Quite frankly I'm tired. I'm not tired of nature but tired of the struggle to "make a difference". Have we made a difference? I think in some ways we have. But I think in many other ways the work I'm doing is only indicating what is declining in terms of water quality and species and habitat. I'm not coming up with the solutions, just the problems.

And right now, I am living more in solutions. Maybe that's what recovery has done.


  1. Retirement for you will consist of making a difference where it will count, I believe.

    You have much to offer, and I know you will stay busy in many areas of your life. I'm not there yet, but even now I'm putting the pieces of my "next 20 years" in place.

  2. I am certain that you will not be "retiring" when you move on from your current employment.

  3. You know what to do and how to decide. I wish you all the best.

  4. Sometimes we reach that point where what was--isn't enough anymore. Career change was scary for me, but I didn't have a choice. I lost my job when I got sober, and being sober was more important than that old job. Art became important and my work became such that I have free time and enjoy being creative.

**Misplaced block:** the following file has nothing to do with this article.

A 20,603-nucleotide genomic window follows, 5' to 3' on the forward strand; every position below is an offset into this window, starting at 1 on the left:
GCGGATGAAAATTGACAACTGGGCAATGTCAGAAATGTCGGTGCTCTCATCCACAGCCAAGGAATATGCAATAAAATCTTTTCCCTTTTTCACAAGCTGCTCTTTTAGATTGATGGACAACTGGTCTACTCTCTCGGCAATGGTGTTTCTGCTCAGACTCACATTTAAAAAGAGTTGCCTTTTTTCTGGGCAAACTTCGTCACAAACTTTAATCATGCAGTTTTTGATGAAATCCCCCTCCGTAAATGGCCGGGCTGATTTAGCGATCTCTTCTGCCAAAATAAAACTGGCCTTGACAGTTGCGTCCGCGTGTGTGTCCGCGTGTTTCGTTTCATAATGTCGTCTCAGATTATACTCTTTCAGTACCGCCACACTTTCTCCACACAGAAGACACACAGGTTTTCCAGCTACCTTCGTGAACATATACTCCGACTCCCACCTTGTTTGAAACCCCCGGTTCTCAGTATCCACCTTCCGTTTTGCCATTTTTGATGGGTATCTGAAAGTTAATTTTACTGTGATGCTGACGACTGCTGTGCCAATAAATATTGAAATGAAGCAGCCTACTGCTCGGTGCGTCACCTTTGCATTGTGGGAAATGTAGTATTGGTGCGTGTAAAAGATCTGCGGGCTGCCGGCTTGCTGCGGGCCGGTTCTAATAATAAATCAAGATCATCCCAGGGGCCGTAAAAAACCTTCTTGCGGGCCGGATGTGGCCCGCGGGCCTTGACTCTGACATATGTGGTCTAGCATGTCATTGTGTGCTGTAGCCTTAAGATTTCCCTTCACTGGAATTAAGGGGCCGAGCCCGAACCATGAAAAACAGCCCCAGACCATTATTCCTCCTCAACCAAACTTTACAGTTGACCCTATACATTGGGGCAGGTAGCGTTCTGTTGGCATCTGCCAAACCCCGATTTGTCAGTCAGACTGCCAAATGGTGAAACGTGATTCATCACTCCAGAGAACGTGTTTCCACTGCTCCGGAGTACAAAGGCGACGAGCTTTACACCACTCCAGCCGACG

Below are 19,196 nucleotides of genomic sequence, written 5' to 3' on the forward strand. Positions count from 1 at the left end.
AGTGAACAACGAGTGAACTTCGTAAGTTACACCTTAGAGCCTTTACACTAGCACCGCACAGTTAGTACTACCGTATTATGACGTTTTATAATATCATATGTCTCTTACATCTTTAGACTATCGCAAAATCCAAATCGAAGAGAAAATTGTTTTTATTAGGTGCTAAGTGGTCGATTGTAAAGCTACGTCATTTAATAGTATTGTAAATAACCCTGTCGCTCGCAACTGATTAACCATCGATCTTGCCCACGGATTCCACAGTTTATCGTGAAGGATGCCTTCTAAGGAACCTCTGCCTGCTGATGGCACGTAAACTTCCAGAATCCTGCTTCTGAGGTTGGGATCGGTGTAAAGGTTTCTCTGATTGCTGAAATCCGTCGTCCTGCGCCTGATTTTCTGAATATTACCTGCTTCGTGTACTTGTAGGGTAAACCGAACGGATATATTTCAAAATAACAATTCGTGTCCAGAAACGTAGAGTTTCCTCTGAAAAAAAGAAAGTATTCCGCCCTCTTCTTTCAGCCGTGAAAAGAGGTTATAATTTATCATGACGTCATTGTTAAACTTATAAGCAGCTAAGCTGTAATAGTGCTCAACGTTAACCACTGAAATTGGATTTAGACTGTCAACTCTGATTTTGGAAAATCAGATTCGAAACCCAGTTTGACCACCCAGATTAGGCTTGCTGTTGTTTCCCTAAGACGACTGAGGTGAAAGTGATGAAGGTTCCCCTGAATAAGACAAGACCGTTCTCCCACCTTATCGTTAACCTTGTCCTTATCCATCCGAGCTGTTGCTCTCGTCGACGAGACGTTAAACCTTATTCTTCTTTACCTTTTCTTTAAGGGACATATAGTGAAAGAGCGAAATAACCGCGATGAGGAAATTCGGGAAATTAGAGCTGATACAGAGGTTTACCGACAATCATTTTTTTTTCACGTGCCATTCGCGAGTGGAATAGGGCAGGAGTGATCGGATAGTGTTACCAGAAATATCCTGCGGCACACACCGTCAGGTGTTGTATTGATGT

Don't be afraid to step outside the box.

  5. Great post, and good luck with what you decide, I can't wait to see and read what the future holds for you.

  6. So interesting because now that I've stopped drinking I've become so much more involved in my passions -- writing and art -- and I would love to pursue them full time. There is something that is so different about being in a more clear-headed state that really does bring out the best in me. I love the last couple lines you wrote about solutions and problems. So interesting to contemplate...

  7. I feel you have a great burden right now, and i hope the people leaving comments help to ease this burden, who knows maybe it's a sign from your HP to move on because there IS something better coming down the road and you won't see it 'till you get there. good luck with this decision.

  8. You write beautifully and from a frame of reference that I can relate to.

    I cannot imagine retirement...I am likely too married to my job and the connections it brings to me for any retirement soon although people could say it would be ok for me to do so..

    I can imagine more time for pursuits like writing, and dearest old and new friends. I like the fact that you are thinking about possibilities.Keep the faith for the transition